Have you ever considered how your inability to say no to others might be triggering your bingeing?
Sit down, relax and let me explain you the link between learning to ‘saying no’ and your recovery from the food obsession and bingeing.
- How many times have you said yes to another project even though you already knew it would take you extra work and take away time for yourself and the really important things?
- Do you regularly reserve every single drop of your energy for others, collapsing on the sofa at the end of the day? And wondering how it is possible that you no longer had even a little strength to do something for yourself?
- Have you tried to change yourself to please a partner or friend, because you thought that only by adapting to their tastes and interests you would gain their love and respect?
Any time you say no to yourself in the attempt to please others, you lose the opportunity to affirm who you are. And the bingeing worsens.
I’m guilty of that too.
I put myself in the heap, because many times I thought I had to say “Yes!” to everything and everyone and GIVE, DO, CHANGE to prove that I’m valuable, or to make others love me.
Leaving aside the enormous amount of energy and time that living like this took away from me, in the end, trying to make everyone happy and satisfied has reached the opposite effect.
Because with each “Yes!” I said reluctantly, and with each attempt to change a part of me to please others, I moved further and further away from expressing who I really was. I ended up unhappy, unpleasant, frustrated.
So I stuffed my face with food to compensate for that energy and vitality I gave to others, for the lack of time for myself. I had traded them for a bit of attention but, in the end, I was always left with a void.
Most times where I struggled saying no, I ended up bingeing.
It’s really tough, I know. But not impossible.
Learning to say no, if you are a people pleaser by nature like me, is really tough! But by no means it is impossible.
When you start saying no to others, you make room for the power to truly express yourself, your values, opinions, passions. You learn to reclaim your personal space. It’s a wonderful achievement, you know!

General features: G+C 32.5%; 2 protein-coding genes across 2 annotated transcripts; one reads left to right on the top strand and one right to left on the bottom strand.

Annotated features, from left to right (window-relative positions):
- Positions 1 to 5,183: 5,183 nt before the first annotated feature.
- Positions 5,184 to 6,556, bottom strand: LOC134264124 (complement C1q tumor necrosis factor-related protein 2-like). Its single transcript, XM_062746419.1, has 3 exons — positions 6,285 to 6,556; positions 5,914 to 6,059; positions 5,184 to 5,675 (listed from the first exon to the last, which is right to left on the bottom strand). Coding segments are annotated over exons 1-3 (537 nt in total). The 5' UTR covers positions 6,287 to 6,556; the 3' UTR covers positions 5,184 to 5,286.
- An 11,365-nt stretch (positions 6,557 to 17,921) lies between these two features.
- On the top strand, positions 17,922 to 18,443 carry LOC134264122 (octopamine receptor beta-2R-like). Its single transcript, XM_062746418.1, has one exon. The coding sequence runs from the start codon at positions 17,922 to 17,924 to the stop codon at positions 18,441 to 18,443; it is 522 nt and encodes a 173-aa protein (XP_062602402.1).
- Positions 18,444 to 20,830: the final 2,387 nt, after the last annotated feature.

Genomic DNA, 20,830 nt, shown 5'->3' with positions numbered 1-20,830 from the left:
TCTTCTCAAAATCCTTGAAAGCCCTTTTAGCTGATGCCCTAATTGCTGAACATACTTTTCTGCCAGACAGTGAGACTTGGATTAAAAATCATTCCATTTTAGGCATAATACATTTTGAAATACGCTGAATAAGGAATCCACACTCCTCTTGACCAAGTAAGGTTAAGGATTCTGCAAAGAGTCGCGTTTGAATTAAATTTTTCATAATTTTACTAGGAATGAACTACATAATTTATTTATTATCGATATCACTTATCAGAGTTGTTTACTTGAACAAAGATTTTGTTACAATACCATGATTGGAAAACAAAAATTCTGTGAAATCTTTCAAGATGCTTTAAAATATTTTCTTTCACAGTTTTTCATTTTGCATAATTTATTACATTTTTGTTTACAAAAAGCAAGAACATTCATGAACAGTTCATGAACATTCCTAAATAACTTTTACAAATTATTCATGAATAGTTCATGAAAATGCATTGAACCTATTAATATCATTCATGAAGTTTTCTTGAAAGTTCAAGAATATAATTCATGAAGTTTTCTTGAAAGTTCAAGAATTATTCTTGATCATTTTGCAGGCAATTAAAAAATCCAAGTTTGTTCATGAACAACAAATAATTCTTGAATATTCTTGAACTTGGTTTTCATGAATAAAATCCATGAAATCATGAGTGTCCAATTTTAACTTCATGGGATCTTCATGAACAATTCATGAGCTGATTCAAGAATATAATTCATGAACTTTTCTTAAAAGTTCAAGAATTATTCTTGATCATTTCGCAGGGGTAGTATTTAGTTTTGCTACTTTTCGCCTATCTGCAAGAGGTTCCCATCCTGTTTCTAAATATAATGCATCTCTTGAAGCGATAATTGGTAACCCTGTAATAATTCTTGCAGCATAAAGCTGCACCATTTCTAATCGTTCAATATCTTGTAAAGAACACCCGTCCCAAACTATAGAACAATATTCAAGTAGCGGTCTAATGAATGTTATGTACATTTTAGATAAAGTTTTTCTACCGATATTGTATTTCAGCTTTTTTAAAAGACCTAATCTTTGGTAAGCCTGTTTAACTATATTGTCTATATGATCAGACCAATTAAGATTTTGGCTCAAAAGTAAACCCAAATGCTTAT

Slowly you start getting so busy doing beautiful things, those that make you feel good, that you forget about the jar of Nutella in the pantry. your bingeing gets much better. I swear!
How does that happen?
By saying no more often, your life becomes more aligned with who you are and what you want. And this eases the tension that drives you to take refuge in food.
You start attracting people who you really connect with on a deeper lever. You found them or they find you.
That boring day out somewhere you don’t like, doing activities you don’t care about, is replaced by a lovely meaningful chat or by that hike in the woods you’ve always longed for. And yes, hugging trees if you like, why not?
These are just examples of course. But at the end of the day, you might look back and realise you didn’t think about food for a second. Or if you did, it wasn’t such a pressing need after all.
The desire in each of us to know we matter to others is a healthy desire. The desire to know our work is effective in doing what we intended to do is an important desire. The part of us that wants to know that we’re appreciated and warmly received is a fundamental part of us, a part to be honoured. But it needs to be only one part and, importantly, not the driving one.
Now, I’m not telling you that from now on you should go and scream “No!!” with anger on people’s faces.
The most effective and kind way to decline a commitment, an invitation, an attempt by others to involve you in something that does not interest you, is to accompany that no with your personal reasons why it is a no.
“No, because I’m not really interested in that. But how about trying…”
“It’s no, because I want to priorities quality time with my kids this weekend…”
“This time no thanks, because I need time to rest and sleep.”
Believe me, sometimes people simply need to know the ‘why’ to understand your no. And no, no one dies for a no!
So, tell me, WHO or WHAT would you like to say no to right now? What scares you the most at the idea of doing it?
I’m waiting for you below 👇🏻, in the comments. I’m very curious to read you!
Would you like sharing about this and other issues with like-minded women and doing some journaling together?
Why not joining The Mindful Body Women Circle? It’s a group support for women who want to increase the confidence in their body, and learn to enjoy eating again, without guilt.
Click here if you’d like to find out more!